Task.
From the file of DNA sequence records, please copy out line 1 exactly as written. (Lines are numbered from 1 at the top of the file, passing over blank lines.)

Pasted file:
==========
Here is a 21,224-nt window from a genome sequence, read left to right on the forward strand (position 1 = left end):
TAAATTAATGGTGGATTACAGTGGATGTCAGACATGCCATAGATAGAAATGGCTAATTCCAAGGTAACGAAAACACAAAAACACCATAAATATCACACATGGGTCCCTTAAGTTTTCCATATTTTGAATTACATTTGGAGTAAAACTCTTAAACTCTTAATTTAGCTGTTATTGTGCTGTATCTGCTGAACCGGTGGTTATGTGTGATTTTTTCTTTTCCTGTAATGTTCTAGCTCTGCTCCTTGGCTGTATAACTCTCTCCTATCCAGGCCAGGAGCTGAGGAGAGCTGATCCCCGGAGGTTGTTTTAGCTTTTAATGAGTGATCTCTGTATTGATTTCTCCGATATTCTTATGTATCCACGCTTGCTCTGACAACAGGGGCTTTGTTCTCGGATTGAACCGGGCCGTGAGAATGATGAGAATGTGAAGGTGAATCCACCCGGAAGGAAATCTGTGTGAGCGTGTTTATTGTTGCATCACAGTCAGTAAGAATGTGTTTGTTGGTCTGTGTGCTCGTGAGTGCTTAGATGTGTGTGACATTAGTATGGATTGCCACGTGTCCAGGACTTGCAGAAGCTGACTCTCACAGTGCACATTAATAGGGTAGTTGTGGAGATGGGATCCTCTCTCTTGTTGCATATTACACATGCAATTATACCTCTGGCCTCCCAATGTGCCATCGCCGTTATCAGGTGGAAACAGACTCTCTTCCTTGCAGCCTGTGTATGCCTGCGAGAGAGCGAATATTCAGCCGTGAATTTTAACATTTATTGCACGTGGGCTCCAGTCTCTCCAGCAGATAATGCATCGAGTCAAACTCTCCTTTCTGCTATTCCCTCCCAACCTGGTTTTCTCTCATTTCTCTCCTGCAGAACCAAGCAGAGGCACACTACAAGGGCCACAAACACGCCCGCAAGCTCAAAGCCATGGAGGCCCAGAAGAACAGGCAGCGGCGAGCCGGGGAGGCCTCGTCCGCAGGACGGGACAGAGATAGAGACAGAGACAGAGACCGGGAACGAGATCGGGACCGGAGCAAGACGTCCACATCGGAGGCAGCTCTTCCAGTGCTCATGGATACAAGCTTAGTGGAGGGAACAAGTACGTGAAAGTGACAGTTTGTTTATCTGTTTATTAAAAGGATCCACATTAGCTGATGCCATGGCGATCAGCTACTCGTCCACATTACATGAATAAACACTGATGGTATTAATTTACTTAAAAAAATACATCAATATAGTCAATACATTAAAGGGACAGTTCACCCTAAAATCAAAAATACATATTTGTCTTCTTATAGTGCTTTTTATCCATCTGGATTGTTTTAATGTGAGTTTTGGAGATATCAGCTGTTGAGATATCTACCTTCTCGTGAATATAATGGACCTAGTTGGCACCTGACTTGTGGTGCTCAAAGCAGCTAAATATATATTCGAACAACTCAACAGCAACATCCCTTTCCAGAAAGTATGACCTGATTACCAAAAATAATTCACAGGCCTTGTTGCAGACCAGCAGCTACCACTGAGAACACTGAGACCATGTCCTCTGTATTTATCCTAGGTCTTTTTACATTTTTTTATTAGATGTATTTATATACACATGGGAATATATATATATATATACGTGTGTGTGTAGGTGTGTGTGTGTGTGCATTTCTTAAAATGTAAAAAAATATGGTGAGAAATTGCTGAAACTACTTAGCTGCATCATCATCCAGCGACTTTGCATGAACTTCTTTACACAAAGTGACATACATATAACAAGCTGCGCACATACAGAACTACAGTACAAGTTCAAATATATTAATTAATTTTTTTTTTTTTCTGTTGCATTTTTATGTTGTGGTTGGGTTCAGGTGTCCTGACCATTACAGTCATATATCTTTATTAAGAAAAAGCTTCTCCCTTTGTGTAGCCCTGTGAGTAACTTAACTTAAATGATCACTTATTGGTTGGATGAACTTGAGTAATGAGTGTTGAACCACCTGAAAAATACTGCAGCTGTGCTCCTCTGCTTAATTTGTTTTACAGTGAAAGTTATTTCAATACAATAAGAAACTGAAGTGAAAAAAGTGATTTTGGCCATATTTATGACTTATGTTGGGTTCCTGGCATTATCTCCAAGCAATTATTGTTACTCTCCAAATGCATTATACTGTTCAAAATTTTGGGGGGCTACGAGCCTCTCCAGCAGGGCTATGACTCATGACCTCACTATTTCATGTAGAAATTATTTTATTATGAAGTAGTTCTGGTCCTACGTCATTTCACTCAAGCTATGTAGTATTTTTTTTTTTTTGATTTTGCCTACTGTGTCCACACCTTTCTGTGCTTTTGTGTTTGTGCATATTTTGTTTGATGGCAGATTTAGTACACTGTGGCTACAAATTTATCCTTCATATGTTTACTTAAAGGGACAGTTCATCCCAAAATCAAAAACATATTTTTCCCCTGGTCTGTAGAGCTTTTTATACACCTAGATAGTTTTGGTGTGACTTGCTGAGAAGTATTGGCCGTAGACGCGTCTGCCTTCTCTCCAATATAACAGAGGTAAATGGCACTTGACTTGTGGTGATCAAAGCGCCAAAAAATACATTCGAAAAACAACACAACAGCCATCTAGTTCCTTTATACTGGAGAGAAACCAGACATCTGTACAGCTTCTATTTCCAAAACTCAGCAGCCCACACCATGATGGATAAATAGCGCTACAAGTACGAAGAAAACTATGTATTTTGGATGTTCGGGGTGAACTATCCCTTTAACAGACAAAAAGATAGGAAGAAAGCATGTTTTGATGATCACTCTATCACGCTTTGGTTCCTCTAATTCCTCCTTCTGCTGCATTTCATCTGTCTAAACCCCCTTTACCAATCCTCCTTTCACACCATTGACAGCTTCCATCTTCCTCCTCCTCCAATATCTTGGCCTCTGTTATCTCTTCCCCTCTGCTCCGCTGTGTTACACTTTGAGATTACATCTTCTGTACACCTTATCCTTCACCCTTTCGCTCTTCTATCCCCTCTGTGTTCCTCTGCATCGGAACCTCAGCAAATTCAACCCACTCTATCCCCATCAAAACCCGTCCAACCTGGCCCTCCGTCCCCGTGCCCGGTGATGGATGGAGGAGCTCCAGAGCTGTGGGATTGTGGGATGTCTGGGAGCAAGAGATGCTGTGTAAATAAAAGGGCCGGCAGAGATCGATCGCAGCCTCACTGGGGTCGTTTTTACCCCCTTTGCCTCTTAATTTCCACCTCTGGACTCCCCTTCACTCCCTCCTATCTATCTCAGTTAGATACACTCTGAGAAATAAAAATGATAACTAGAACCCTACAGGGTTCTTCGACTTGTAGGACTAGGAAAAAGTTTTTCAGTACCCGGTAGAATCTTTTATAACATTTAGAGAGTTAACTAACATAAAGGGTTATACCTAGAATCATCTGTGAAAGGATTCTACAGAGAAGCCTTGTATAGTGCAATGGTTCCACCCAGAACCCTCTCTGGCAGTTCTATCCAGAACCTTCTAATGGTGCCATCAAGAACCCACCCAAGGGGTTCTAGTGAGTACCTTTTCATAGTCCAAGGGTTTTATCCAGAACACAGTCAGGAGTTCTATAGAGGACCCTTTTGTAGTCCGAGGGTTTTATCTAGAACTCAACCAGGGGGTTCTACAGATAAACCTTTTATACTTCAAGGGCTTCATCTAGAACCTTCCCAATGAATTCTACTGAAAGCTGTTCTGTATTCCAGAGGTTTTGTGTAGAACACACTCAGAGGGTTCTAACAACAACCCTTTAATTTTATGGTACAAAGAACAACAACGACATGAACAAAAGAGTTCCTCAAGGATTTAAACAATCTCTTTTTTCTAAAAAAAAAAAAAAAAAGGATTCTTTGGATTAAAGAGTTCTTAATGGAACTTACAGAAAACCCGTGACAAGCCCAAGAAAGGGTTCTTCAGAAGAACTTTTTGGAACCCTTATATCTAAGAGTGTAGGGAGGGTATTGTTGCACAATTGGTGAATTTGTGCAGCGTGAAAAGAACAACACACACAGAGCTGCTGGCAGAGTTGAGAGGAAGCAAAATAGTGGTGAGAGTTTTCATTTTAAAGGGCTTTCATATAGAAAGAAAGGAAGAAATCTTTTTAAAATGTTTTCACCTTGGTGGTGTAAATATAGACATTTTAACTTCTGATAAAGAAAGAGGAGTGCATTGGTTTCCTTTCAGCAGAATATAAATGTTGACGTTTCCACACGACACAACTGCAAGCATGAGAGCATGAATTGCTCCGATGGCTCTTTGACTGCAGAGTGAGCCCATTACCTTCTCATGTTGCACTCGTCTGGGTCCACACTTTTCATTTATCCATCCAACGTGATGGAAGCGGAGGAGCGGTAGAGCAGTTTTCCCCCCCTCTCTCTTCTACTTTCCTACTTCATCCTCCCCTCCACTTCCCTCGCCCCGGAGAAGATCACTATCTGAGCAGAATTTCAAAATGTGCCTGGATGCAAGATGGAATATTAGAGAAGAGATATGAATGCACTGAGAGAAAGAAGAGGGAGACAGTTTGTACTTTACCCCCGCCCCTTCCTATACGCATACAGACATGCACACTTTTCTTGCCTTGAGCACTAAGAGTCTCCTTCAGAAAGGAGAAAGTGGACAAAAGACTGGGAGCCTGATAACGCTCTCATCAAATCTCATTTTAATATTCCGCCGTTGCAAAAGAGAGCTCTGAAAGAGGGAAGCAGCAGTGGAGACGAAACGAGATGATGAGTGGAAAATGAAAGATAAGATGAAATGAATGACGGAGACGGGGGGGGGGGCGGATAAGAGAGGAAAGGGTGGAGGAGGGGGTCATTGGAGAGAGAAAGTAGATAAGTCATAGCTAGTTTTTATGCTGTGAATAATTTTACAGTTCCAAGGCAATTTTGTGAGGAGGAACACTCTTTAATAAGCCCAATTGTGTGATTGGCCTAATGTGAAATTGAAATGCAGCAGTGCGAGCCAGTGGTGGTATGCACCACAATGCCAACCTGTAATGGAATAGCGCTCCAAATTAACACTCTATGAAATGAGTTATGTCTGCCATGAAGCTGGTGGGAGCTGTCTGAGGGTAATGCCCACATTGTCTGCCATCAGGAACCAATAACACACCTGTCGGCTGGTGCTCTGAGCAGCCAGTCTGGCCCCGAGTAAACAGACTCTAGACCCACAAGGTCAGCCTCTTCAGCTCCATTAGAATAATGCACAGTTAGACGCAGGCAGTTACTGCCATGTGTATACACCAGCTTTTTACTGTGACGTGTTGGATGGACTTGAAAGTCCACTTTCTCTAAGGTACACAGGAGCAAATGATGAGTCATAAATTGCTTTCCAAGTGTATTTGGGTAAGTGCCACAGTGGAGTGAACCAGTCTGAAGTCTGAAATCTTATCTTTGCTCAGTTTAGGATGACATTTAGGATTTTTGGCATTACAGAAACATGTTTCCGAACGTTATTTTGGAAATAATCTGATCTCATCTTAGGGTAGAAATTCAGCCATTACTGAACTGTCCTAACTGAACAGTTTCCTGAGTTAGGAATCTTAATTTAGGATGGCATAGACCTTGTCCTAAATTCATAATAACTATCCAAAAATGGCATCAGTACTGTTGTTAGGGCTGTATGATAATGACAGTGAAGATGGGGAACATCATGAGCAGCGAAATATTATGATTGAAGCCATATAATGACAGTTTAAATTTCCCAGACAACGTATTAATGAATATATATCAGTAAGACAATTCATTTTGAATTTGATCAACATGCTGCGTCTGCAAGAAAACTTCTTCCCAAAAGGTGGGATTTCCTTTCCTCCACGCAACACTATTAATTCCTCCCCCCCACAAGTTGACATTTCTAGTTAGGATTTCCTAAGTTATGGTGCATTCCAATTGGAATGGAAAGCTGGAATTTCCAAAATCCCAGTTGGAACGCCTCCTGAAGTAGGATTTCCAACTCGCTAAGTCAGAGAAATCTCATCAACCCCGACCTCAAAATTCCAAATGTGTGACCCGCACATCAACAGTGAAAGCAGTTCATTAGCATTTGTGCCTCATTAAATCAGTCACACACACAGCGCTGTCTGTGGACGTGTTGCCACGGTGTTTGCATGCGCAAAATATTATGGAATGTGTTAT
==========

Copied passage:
Here is a 21,224-nt window from a genome sequence, read left to right on the forward strand (position 1 = left end):